Event promotes ‘profound’ camp experience

Herald Staff Writer

Judy Colby has always had a soft spot for people with special needs. Her only sibling, Joe Hussel, was mentally challenged.

“He was high functioning on the outer level,” Colby said. “But inside, he wouldn’t change his underwear. A gallon of ice cream was a meal for him. He just didn’t know that part of life.” 
In 1977, she and her husband, Dave, founded Anderson Woods, a summer camp in northern Perry County for adults and children with disabilities.

The wooded campground is nestled along the Anderson River, “so we just called it Anderson Woods,” Colby said. Joe, who died a number of years ago, visited the camp on occasion.

Sips, Samples & Songs, the camp’s annual fundraiser, will be from 2 to 6 p.m. Saturday at the Schaeffer Barn near the Riverwalk in Jasper. The event, now in its eighth year, will include food and wine tasting from local restaurants such as the Schnitzelbank, Villa Pizzeria and the Mill House.

Wineries will include Best Vineyards and Monkey Hollow, and the Dubois County Suds Club will have a home brew booth. Tickets cost $15. Children 6 years old or younger will be admitted free.

“You can taste everything from ribs to ice cream to pizza,” said Jane Balsmeyer, who serves on the camp’s fundraiser committee.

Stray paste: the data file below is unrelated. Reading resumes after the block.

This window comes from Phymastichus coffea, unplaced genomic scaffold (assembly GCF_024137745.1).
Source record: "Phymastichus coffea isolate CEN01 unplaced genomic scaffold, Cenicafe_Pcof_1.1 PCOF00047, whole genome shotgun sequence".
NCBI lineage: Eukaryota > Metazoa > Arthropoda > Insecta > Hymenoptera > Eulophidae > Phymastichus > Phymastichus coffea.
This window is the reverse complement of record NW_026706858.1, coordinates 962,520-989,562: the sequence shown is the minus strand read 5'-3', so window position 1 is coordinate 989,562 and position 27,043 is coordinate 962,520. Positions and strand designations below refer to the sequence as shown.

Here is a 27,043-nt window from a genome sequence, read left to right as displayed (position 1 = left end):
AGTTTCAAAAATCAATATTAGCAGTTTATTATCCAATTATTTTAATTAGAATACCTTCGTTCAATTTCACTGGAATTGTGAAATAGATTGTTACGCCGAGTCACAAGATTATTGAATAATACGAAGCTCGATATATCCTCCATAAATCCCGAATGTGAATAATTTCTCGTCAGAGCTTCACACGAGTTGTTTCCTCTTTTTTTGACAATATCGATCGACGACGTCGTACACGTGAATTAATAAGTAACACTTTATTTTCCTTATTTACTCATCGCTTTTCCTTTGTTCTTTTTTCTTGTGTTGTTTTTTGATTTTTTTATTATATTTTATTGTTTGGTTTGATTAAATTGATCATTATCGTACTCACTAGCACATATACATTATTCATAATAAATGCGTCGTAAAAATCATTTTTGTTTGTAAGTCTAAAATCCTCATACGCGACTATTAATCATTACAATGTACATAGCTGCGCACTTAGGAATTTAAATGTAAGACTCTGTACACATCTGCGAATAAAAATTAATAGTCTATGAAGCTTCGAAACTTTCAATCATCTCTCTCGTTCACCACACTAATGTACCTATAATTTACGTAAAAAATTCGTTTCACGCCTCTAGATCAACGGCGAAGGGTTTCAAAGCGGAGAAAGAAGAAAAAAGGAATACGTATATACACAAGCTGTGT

Kyle Lueken of Jasper will perform live music, and Nicole McClain of Huntingburg will lead a pumpkin-painting activity. There also will be a silent auction. Among the items up for bid will be Indiana Pacers tickets, a golf outing at the Donald Ross Course in French Lick and a dinner party for 16.

The event “helps the camp immensely,” said Colby, who lives near St. Meinrad. “It also lets people know what the camp is. ... There are people in Jasper that don’t know that it exists.”

In years past, the fundraiser has drawn as many as 400 people. Colby said the Schaeffer Barn has been the perfect venue because it’s “so in keeping with the log cabins we have at camp.”

Most of the organization’s board members live in Jasper, so “it just made sense to do it here,” she added.

She and her husband, who are both in their 70s, have begun to shift the camp’s day-to-day management to a younger couple, Megan and Isaac Gatwood. But Colby still presides over the group’s board of directors.

Over the years, the camp has grown in popularity. It now averages more than 200 campers a year.
In June, four sessions are held for children ages 5 to 18. Four more sessions are held in July for campers 18 and older. Each session costs $150 and lasts four days.

The camp has a large organic garden to teach campers “where their sustenance comes from,” Colby said.

“You haven’t lived till you’ve seen a 5-year-old dig his first potato,” she said with a grin. “He’s just like, ‘What is this?’”

Campers also feed livestock each morning.

“They realize the animals depend on them,” Colby said. “It’s profound. It brings them alive. It’s just a marvelous experience to watch them suddenly think something needs them.”

Tickets for Saturday’s fundraiser are available at the gate and at German American, Old National Bank, Hometown IGA and Holiday Foods.

Contact Tony Raap at traap@dcherald.com.

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